Monday, June 1, 2009

Jus' Tillin'

Here's my gardening theory about tilling versus hoeing: I think if ya have a huge space go ahead and till it the very first time, and then maintain with a ho from then on. If ya' pay the ho enough, she'll probably even use your gardening tool and keep the weeds down for ya. ;)
Just teasing. I am pretty sure that my theory is backed up by those studying organic agriculture- who also suggest various cover crops to keep the soil healthy. My style of gardening is usually companion planting in order to keep the soil from being drained of nutrients while stuff is growing - just like in nature certain plants work together really well.
The rain has been boggling us here in Western North Carolina and tilling was put off the very day it could be put off no longer, the one magical sunny weekend! We tilled into the black of night, which is kind of a hysterical thing to do. Bort wore a head lamp like a miner and I ran around in the dark grabbing big rocks and throwing them out of the way, screaming into the loud noise of the tiller "watch out for those spiders, they aren't running fast enough!"... the tiller is not only loud but it also stinks like a freakin' go-cart track at a shitty school fair. By the time it was all over I felt like I had just given a pint of blood and was happy to think about all the beans, squash and potatoes I am gonna grow.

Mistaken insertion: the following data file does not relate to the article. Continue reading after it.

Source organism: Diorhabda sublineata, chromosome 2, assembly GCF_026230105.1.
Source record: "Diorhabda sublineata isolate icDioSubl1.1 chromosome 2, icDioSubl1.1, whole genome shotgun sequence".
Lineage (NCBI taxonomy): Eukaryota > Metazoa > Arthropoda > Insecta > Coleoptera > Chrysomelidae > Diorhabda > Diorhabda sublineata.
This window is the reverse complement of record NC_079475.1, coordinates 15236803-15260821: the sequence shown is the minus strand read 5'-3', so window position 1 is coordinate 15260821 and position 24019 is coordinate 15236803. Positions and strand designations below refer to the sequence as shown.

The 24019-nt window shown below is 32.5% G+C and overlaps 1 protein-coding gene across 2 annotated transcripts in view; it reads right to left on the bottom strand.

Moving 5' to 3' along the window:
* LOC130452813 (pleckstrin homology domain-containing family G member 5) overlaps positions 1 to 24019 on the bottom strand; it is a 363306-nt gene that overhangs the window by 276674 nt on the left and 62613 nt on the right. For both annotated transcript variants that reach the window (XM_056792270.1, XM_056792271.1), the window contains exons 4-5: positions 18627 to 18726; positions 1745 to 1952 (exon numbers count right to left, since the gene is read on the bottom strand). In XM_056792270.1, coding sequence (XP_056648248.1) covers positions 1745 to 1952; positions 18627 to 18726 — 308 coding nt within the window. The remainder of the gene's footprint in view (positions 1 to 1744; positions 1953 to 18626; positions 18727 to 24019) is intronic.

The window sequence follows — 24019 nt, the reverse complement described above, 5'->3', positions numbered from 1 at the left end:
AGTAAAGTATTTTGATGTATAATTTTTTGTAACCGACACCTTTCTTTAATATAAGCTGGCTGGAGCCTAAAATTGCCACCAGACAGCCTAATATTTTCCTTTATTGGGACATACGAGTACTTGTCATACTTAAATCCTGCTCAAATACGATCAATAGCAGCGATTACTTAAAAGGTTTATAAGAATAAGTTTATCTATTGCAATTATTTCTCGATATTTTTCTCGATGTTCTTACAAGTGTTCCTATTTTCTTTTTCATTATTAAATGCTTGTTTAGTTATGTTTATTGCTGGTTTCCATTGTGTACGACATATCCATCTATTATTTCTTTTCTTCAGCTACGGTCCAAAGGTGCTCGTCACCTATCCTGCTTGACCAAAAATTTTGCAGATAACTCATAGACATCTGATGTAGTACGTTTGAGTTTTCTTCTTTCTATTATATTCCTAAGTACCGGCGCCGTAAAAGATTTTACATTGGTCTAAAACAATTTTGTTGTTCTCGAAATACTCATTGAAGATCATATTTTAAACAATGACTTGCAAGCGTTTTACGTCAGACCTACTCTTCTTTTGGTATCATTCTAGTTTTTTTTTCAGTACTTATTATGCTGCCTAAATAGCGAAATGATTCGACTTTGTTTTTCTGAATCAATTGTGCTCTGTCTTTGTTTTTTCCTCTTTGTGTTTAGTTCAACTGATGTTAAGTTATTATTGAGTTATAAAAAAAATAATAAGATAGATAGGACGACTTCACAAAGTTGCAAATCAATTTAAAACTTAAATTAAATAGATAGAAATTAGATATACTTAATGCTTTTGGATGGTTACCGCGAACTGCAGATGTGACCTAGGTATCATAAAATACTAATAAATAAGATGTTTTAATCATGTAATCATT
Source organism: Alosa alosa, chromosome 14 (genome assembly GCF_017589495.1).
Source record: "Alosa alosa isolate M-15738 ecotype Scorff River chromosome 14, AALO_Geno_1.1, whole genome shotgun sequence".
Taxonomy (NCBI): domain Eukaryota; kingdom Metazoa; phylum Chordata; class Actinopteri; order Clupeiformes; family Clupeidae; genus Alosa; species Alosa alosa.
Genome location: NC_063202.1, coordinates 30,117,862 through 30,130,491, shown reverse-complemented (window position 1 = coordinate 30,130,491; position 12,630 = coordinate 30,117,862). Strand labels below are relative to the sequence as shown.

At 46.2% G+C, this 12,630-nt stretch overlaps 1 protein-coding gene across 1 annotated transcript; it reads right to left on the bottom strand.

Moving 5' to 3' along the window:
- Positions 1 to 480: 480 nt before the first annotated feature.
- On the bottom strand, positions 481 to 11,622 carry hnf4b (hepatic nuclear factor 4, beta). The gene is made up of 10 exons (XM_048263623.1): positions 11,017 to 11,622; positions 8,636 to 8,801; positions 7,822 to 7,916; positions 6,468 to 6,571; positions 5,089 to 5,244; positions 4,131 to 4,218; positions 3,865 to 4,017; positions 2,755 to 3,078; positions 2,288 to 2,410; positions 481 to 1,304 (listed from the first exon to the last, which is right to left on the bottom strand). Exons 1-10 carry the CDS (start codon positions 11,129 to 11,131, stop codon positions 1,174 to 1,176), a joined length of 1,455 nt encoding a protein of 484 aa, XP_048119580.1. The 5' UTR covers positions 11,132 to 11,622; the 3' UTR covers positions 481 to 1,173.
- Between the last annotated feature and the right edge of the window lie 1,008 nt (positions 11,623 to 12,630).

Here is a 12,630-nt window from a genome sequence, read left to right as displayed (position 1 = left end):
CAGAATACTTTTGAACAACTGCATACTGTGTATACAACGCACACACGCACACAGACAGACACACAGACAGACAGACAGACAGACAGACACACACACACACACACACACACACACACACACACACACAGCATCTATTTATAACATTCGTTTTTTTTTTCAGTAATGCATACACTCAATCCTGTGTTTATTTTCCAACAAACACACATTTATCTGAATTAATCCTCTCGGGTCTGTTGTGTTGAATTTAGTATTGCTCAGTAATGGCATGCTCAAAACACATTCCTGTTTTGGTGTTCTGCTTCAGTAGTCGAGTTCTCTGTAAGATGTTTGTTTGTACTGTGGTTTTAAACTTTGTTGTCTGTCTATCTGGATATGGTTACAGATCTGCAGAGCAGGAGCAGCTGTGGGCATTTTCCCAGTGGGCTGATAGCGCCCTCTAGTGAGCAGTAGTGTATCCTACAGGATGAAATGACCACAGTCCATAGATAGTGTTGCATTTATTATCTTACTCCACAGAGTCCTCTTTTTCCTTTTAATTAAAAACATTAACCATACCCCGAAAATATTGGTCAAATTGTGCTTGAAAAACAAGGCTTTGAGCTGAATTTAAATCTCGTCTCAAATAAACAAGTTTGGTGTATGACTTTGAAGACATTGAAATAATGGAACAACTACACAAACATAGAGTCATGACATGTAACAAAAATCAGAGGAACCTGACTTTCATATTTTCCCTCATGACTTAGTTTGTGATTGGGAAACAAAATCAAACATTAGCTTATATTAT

1 comment:

Susie Collins said...

Your plot looks fabulous! It would have taken you forever to till that by hand, so using the tiller was smart. You can build up the top soil again by cover crops and composting. The trick for me is to lay down some sort of cover right after you clear a big piece like that to suppress the weeds. Otherwise in a month you have a plot full of weeds and have to go in again and hoe the whole bloody thing anyway. We use straw or banana leaves for cover and then plant the starts right through that layer.

We often work in the gardens past dark. It's cool and we have the time. We knew a farmer on Kauai who tended his crops all night using a headlamp, too!

We do most everything by hand, but use machinery for some projects, too. We just used a rented trencher for the water lines going up to our new vegetable garden, and a fuser for the pipes. I couldn't be anywhere near the fuser machine even when it was turned off, that's some nasty melted stuff!